Extended follow-up data continue to demonstrate the efficacy and tolerability of ibrutinib in previously treated patients with chronic lymphocytic leukemia, including those with high-risk gene mutations and prognostic features.
Jennifer R. Brown, MD, PhD, director, Chronic Lymphocytic Leukemia Center, Dana-Farber Cancer Institute
Jennifer R. Brown, MD, PhD
Extended follow-up data continue to demonstrate the efficacy and tolerability of ibrutinib (Imbruvica) in previously treated patients with chronic lymphocytic leukemia (CLL), including those with high-risk gene mutations and prognostic features, according to a poster presented at the20th AnnualInternational Congress on Hematologic Malignancies®.
In the 18-month analysis of the phase III RESONATE study, which was pivotal in the full FDA approval for the BTK inhibitor, treatment with ibrutinib reduced the risk of progression or death by 89% versus ofatumumab. Additionally, despite crossover, ibrutinib improved overall survival (OS) by 52% compared with ofatumumab (HR, 0.475; 95% CI, 0.284-0.795) with an 18-month OS rate of 86% in the BTK inhibitor arm.
“We've reported now on 18-month follow-up of the RESONATE trial, which is still relatively early, but we see that in the ibrutinib arm, 76% of patients remain progression-free on ibrutinib,” said lead author Jennifer R. Brown, MD, PhD, director, Chronic Lymphocytic Leukemia Center, Dana-Farber Cancer Institute. “We looked at some of the high-risk features, and within the ibrutinib arm there is presently no differences between the progression-free survival and the response rates in those high risk features.”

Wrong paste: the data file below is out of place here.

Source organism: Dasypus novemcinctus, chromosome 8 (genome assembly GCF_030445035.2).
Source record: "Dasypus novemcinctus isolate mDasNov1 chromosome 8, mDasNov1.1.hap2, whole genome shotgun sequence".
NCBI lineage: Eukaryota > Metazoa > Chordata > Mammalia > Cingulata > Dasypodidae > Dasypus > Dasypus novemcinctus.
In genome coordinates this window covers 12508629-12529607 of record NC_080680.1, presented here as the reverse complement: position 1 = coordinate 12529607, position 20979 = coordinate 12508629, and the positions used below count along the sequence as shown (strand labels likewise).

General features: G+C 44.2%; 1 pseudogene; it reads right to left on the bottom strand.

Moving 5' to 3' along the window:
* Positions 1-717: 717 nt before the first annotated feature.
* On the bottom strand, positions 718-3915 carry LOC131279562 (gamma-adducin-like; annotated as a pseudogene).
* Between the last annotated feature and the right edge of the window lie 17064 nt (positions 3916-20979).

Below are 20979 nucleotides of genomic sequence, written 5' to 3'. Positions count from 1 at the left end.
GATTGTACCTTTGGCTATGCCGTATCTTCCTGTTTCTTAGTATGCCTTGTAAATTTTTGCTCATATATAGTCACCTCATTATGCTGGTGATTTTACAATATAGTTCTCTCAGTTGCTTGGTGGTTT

The phase III study randomized 391 patients with CLL and small lymphocytic leukemia (SLL) in a 1:1 ratio to either ibrutinib (n = 195) or ofatumumab (n = 196). Oral ibrutinib was administered at 420 mg daily and intravenous ofatumumab was administered initially at 300 mg in the first cycle followed by 2000 mg in 11 doses over 24 weeks. Following an interim analysis, the study was unblinded and 123 patients (63%) in the ofatumumab arm crossed over to receive ibrutinib.
Patient characteristics were balanced between the two arms. The median age of patients was 67 years, and approximately 40% were ≥70. Patients in the ibrutinib arm received a median of 3 prior therapies, whereas those in the ofatumumab arm had received a median of 2 prior therapies. Del17p and Del11q were present in a third of patients each.IGHVwas unmutated in 73% of those in the ibrutinib arm and for 63% in the ofatumumab group.
Median progression-free survival (PFS) in the ibrutinib arm was not reached compared with 8.1 months with ofatumumab (HR, 0.106; 95% CI, 0.075-0.151;P<.0001). The 18-month PFS rate was 76% with ibrutinib versus 8% with ofatumumab (P<.001).
The objective response rate (ORR) with ibrutinib was 90% versus 25% with ofatumumab (P<.0001). Overall, 13 patients achieved a complete response (CR) or CR with incomplete hematologic recovery (CRi) in the ibrutinib arm versus 1 with ofatumumab. Median time to CR/CRi with ibrutinib was 11 months.